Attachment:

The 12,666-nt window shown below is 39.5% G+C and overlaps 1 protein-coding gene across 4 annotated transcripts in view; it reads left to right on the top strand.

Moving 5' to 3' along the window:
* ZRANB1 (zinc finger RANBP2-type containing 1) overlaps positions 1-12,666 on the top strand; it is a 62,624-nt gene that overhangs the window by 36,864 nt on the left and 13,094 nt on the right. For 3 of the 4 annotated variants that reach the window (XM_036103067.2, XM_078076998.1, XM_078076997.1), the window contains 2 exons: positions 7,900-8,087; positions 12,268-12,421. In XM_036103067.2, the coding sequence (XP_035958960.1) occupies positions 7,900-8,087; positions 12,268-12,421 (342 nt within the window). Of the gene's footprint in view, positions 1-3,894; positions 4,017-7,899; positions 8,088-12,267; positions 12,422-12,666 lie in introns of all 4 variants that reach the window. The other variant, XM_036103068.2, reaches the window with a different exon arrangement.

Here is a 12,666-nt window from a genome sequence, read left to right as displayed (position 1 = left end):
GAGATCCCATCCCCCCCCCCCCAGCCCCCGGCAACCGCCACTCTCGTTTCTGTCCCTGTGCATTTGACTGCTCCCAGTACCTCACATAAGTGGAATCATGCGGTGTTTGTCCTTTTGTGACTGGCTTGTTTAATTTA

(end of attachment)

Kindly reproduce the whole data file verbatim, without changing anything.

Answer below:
The 12,666-nt window shown below is 39.5% G+C and overlaps 1 protein-coding gene across 4 annotated transcripts in view; it reads left to right on the top strand.

Moving 5' to 3' along the window:
* ZRANB1 (zinc finger RANBP2-type containing 1) overlaps positions 1-12,666 on the top strand; it is a 62,624-nt gene that overhangs the window by 36,864 nt on the left and 13,094 nt on the right. For 3 of the 4 annotated variants that reach the window (XM_036103067.2, XM_078076998.1, XM_078076997.1), the window contains 2 exons: positions 7,900-8,087; positions 12,268-12,421. In XM_036103067.2, the coding sequence (XP_035958960.1) occupies positions 7,900-8,087; positions 12,268-12,421 (342 nt within the window). Of the gene's footprint in view, positions 1-3,894; positions 4,017-7,899; positions 8,088-12,267; positions 12,422-12,666 lie in introns of all 4 variants that reach the window. The other variant, XM_036103068.2, reaches the window with a different exon arrangement.

Here is a 12,666-nt window from a genome sequence, read left to right as displayed (position 1 = left end):
GAGATCCCATCCCCCCCCCCCCAGCCCCCGGCAACCGCCACTCTCGTTTCTGTCCCTGTGCATTTGACTGCTCCCAGTACCTCACATAAGTGGAATCATGCGGTGTTTGTCCTTTTGTGACTGGCTTGTTTAATTTA